FC 107/12

Finance Committee

Hundred and seventh Session

Rome, 8 – 14 May 2004

Status Report on HLCM Working Group on Accounting Standards

1. Current UN System Accounting Standards (UNSAS) have been developed by a task force comprising accounting specialists of organizations of the UN system, in consultation with the Panel of External Auditors of the United Nations, the Specialized Agencies and the International Atomic Energy Agency, and have been endorsed by the General Assembly.

2. The primary objective of the standards is to provide a framework for accounting and financial reporting in the United Nations system which reflects generally accepted accounting principles, while taking account of the specific characteristics and needs of the system. In conjunction with organizations’ financial regulations and relevant decisions of each legislative authority, the standards form the basis for the accounting policies of each organization, and guide accounting practice in all matters of material significance. The Panel of External Auditors in 1999 informed the Secretary-General of their view that the UN standards were too open to individual organizations’ interpretation and of the need for more consistent application of accounting standards in the UN System. The UN’s High Level Committee on Management (HLCM) has adopted a “two track” approach: gradually introduce necessary changes to UNSAS while conducting a full review of existing international standards which could be adopted by the UN.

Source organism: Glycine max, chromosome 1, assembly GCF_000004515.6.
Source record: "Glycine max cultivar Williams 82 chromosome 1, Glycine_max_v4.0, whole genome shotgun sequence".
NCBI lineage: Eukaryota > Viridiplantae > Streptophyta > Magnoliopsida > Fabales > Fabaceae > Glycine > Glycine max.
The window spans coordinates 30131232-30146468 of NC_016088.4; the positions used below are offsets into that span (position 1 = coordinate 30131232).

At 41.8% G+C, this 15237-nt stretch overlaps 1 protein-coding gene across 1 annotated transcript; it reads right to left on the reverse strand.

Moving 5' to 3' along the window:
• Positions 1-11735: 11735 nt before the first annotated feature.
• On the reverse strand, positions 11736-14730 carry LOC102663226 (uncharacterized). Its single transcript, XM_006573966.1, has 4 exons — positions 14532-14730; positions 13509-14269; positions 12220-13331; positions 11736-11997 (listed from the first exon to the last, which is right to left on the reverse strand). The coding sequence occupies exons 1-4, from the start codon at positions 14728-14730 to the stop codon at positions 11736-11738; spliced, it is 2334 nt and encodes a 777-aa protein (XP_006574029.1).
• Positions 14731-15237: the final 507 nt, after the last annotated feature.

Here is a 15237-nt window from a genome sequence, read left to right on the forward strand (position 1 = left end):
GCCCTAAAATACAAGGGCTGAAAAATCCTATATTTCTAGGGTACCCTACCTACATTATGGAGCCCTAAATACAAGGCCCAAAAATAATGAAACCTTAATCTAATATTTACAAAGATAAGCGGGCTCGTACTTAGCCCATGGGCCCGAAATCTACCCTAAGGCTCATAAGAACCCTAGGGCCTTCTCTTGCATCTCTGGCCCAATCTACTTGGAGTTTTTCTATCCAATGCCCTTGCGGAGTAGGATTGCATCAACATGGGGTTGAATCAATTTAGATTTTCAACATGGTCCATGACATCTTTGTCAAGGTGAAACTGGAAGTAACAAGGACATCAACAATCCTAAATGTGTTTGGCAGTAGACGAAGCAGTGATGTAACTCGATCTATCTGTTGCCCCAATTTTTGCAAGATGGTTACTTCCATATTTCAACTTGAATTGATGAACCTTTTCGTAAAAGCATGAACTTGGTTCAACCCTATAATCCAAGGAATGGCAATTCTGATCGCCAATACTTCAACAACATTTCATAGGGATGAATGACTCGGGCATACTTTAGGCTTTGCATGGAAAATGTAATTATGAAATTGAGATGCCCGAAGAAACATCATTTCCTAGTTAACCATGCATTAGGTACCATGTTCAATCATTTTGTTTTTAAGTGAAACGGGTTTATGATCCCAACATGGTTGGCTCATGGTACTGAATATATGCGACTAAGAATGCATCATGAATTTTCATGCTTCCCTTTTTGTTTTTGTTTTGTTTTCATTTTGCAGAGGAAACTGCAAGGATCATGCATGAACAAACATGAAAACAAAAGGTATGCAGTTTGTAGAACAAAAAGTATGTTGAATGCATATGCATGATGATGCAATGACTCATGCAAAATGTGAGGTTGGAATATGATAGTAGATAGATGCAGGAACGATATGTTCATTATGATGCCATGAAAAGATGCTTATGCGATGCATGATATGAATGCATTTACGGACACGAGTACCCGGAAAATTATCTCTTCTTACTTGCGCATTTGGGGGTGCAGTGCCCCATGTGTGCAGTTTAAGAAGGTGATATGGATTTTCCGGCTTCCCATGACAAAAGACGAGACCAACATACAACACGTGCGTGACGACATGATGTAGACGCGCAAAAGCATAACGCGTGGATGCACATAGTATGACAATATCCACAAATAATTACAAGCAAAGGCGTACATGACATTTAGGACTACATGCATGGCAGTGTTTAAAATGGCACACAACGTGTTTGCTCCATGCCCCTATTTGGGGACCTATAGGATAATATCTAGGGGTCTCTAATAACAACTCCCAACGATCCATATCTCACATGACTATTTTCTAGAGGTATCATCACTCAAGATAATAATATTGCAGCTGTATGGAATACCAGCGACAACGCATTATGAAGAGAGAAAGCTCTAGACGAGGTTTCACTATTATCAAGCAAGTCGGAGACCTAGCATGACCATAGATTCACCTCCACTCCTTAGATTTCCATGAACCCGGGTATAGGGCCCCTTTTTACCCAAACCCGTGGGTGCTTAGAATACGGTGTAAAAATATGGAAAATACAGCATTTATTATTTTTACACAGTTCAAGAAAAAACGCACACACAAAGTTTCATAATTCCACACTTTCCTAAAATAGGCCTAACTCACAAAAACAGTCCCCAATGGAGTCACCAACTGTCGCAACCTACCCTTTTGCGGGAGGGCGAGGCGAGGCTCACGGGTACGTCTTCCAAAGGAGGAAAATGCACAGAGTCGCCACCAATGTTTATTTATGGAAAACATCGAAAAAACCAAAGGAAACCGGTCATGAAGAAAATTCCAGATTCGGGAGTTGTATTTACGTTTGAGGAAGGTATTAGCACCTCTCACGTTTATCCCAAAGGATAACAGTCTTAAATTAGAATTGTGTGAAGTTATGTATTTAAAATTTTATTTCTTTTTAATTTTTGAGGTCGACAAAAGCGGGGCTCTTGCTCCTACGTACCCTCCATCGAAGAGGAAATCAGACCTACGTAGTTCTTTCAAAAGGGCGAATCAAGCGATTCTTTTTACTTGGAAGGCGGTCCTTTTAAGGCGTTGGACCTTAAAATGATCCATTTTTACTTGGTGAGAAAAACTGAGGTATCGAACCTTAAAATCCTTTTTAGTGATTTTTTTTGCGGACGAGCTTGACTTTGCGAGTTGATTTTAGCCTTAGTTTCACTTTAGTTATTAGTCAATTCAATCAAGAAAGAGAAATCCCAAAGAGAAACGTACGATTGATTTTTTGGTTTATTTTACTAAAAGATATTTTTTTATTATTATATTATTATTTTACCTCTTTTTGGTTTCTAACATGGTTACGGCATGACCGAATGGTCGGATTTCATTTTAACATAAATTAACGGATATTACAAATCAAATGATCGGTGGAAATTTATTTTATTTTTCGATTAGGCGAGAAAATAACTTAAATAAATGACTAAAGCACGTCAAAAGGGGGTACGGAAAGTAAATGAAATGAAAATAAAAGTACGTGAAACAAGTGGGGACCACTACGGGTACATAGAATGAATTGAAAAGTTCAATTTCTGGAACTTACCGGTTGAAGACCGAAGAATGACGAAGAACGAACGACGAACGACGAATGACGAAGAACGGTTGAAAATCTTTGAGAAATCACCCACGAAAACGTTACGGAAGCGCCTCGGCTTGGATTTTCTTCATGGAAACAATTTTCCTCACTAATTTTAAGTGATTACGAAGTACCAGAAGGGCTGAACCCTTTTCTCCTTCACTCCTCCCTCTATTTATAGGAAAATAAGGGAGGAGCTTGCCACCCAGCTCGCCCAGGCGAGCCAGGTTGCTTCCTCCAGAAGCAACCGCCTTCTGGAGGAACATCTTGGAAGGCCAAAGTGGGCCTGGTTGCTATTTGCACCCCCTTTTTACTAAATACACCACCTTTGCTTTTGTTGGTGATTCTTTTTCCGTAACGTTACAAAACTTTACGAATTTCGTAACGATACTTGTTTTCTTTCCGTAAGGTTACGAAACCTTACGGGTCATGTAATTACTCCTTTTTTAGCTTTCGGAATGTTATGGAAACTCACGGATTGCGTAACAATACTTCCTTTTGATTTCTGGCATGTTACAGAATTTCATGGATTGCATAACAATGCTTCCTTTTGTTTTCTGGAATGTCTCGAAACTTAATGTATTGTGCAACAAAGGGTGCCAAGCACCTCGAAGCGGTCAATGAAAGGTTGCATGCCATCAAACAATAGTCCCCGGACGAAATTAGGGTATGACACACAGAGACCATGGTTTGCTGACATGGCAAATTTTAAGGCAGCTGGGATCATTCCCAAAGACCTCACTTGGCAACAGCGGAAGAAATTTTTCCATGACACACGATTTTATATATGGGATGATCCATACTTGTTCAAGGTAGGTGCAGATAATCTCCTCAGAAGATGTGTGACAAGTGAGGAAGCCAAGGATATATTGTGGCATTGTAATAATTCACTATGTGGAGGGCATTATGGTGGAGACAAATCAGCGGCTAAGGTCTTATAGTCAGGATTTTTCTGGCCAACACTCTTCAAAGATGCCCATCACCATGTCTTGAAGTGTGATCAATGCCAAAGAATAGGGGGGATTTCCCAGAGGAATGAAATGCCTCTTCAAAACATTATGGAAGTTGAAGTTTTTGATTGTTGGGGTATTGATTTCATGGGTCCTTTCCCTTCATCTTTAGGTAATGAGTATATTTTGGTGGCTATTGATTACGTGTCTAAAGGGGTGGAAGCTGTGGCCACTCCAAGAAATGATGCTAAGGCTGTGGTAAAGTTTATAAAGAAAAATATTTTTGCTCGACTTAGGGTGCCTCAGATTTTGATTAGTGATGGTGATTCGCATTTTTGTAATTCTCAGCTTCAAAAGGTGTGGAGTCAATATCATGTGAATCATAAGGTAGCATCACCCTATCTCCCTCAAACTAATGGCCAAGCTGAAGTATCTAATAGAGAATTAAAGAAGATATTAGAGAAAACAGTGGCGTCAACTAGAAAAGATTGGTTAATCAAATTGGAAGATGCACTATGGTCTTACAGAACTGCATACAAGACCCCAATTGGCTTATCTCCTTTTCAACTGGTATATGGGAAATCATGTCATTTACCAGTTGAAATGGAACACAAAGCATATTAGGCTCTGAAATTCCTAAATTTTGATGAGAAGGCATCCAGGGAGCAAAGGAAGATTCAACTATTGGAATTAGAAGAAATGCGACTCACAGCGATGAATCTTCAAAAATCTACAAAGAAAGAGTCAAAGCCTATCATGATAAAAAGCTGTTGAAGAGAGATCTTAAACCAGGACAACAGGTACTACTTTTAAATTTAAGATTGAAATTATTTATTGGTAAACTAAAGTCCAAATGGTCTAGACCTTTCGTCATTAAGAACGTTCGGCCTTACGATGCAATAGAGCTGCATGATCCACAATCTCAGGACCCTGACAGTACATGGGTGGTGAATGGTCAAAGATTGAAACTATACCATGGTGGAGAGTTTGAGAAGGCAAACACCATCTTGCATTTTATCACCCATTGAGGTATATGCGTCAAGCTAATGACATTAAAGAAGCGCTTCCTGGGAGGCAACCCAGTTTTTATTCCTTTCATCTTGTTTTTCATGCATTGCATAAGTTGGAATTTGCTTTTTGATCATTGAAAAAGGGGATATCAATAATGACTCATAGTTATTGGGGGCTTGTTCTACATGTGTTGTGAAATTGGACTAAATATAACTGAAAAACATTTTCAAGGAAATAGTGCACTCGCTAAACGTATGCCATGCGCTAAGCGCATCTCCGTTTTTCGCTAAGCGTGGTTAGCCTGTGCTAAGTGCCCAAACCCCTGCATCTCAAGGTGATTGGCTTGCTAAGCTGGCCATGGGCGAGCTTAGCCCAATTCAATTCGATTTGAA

3. The HLCM set up a Task Force on Accounting Standards, chaired by the UN Secretariat. The HLCM has recently approved proposals from the Task Force with respect to:

4. The project will engage appropriate expertise from the accounting profession to help review the impact on UN accounting standards of accounting standards in the public and private sector, such as International Public Sector Accounting Standards (IPSAS) and International Accounting Standards (IAS). This is a highly technical area in which UN organizations will benefit from external expertise. The two-year project will be funded with resources from all UN organizations and the work plan calls for presentation of recommendations on accounting standards or best practice (or combination thereof) by early 2005, with a recommended timeline for adoption. Phase 2 of the project would then analyze in detail the implications of adopting the recommended standards and the impact on each organization’s financial regulations and rules and consider implementation costs, including systems changes, for each organization.